Belgium – From grassland to living forest in Flanders

Near the Flemish Luciebos, a large grassland of 11 hectares lies in between a number of nature reserves. Currently, this piece of land has hardly any value for local nature. Only English ryegrass, a type of grass used as fodder, grows there. Because only one species grows there, the grassland is not an attractive environment for plants and animals. Biodiversity there is thus incredibly low. Moreover, the land is intensively fertilised and mown, preventing nature from developing itself properly. High time to change this!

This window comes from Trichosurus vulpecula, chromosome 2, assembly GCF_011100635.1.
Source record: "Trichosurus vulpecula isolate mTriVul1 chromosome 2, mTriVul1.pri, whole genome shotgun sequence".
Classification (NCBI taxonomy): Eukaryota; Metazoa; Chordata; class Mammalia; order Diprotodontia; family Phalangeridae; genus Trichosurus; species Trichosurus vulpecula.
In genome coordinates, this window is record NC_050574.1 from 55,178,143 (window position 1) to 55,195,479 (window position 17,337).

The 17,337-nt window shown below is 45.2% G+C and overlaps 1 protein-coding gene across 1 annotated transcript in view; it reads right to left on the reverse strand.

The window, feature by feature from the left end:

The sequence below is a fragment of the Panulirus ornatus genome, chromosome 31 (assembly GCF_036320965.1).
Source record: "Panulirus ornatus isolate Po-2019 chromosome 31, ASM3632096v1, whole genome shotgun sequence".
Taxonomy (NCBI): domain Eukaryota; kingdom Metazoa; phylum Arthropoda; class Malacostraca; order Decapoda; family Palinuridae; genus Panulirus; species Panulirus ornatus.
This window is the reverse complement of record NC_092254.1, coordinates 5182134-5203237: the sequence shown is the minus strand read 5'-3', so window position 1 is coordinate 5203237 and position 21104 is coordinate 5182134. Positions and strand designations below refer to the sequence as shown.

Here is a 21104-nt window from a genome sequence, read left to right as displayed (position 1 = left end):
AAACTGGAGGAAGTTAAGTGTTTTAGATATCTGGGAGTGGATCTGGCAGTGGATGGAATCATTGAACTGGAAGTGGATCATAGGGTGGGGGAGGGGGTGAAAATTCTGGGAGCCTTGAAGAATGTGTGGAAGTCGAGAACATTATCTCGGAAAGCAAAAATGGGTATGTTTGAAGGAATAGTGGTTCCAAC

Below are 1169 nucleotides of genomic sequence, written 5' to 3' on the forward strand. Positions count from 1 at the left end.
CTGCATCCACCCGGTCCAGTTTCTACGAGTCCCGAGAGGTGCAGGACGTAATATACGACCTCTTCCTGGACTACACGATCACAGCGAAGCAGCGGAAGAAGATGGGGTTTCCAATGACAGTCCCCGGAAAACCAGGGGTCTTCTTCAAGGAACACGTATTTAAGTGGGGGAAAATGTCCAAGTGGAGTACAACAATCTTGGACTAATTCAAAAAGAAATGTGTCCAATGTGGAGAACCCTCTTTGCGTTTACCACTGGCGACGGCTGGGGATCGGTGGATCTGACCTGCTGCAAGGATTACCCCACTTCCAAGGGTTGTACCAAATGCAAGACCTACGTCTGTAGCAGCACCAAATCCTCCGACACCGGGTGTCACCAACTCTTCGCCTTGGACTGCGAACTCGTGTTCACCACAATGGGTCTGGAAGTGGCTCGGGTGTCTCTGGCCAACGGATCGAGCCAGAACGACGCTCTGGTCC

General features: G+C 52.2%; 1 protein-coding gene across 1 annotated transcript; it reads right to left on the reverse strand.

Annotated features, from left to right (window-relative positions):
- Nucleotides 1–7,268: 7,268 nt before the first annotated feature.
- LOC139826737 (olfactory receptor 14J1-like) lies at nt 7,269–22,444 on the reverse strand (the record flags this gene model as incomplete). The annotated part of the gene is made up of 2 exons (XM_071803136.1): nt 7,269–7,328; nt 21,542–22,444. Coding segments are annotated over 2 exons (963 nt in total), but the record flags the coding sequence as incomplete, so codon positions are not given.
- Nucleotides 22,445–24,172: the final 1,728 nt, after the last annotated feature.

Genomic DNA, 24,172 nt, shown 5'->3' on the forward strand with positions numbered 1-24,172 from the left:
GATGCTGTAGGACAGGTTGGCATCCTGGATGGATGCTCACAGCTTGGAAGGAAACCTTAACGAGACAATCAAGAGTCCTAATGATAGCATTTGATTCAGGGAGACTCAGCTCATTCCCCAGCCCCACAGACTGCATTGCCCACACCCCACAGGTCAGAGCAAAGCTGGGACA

Therefore, together with Trees for All and Limburgs Landschap Vlaanderen, we want to convert the grassland into forest. The plan is to plant 4,770 trees and shrubs. These will be native tree species that belong in this environment, such as pedunculate oak, sessile oak, beech, rough birch, downy birch and sweet cherry. Various shrubs will also be given a place on the land, including wild rowan, spruce, hazel and biennial hawthorn. The more variety of trees and shrubs, the more different plants and animals are found in the forest, such as badgers, tawny owls, woodpeckers, bats, and butterflies. Moreover, a mixed forest is much less sensitive to the effects of climate change, such as disease or drought.

Thus, we then connect existing nature into one large natural area, where all kinds of plants and animals will feel at home.